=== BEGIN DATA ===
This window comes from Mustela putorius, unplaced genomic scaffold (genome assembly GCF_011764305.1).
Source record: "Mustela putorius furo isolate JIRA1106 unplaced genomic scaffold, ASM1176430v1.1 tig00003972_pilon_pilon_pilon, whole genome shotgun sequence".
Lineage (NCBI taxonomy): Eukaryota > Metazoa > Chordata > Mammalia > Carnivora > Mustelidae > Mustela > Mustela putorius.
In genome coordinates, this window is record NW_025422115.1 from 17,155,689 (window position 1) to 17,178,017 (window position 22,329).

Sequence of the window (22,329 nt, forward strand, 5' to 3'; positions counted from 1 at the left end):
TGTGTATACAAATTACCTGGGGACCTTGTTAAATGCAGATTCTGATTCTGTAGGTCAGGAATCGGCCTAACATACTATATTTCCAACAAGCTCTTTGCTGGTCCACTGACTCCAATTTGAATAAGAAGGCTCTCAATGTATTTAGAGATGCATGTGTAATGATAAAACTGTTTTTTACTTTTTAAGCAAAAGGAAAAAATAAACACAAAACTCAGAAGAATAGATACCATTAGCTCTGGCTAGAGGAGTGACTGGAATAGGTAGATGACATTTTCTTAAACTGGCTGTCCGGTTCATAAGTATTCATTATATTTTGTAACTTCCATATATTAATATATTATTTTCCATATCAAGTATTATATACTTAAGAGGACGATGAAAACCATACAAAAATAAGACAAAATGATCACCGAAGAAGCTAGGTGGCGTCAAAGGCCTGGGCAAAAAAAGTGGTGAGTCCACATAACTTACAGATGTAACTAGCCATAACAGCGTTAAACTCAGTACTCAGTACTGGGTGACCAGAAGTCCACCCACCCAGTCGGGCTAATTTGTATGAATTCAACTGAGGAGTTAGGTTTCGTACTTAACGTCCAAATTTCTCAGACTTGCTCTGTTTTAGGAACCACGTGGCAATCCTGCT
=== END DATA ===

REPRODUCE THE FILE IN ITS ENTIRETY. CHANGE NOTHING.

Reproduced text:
This window comes from Mustela putorius, unplaced genomic scaffold (genome assembly GCF_011764305.1).
Source record: "Mustela putorius furo isolate JIRA1106 unplaced genomic scaffold, ASM1176430v1.1 tig00003972_pilon_pilon_pilon, whole genome shotgun sequence".
Lineage (NCBI taxonomy): Eukaryota > Metazoa > Chordata > Mammalia > Carnivora > Mustelidae > Mustela > Mustela putorius.
In genome coordinates, this window is record NW_025422115.1 from 17,155,689 (window position 1) to 17,178,017 (window position 22,329).

Sequence of the window (22,329 nt, forward strand, 5' to 3'; positions counted from 1 at the left end):
TGTGTATACAAATTACCTGGGGACCTTGTTAAATGCAGATTCTGATTCTGTAGGTCAGGAATCGGCCTAACATACTATATTTCCAACAAGCTCTTTGCTGGTCCACTGACTCCAATTTGAATAAGAAGGCTCTCAATGTATTTAGAGATGCATGTGTAATGATAAAACTGTTTTTTACTTTTTAAGCAAAAGGAAAAAATAAACACAAAACTCAGAAGAATAGATACCATTAGCTCTGGCTAGAGGAGTGACTGGAATAGGTAGATGACATTTTCTTAAACTGGCTGTCCGGTTCATAAGTATTCATTATATTTTGTAACTTCCATATATTAATATATTATTTTCCATATCAAGTATTATATACTTAAGAGGACGATGAAAACCATACAAAAATAAGACAAAATGATCACCGAAGAAGCTAGGTGGCGTCAAAGGCCTGGGCAAAAAAAGTGGTGAGTCCACATAACTTACAGATGTAACTAGCCATAACAGCGTTAAACTCAGTACTCAGTACTGGGTGACCAGAAGTCCACCCACCCAGTCGGGCTAATTTGTATGAATTCAACTGAGGAGTTAGGTTTCGTACTTAACGTCCAAATTTCTCAGACTTGCTCTGTTTTAGGAACCACGTGGCAATCCTGCT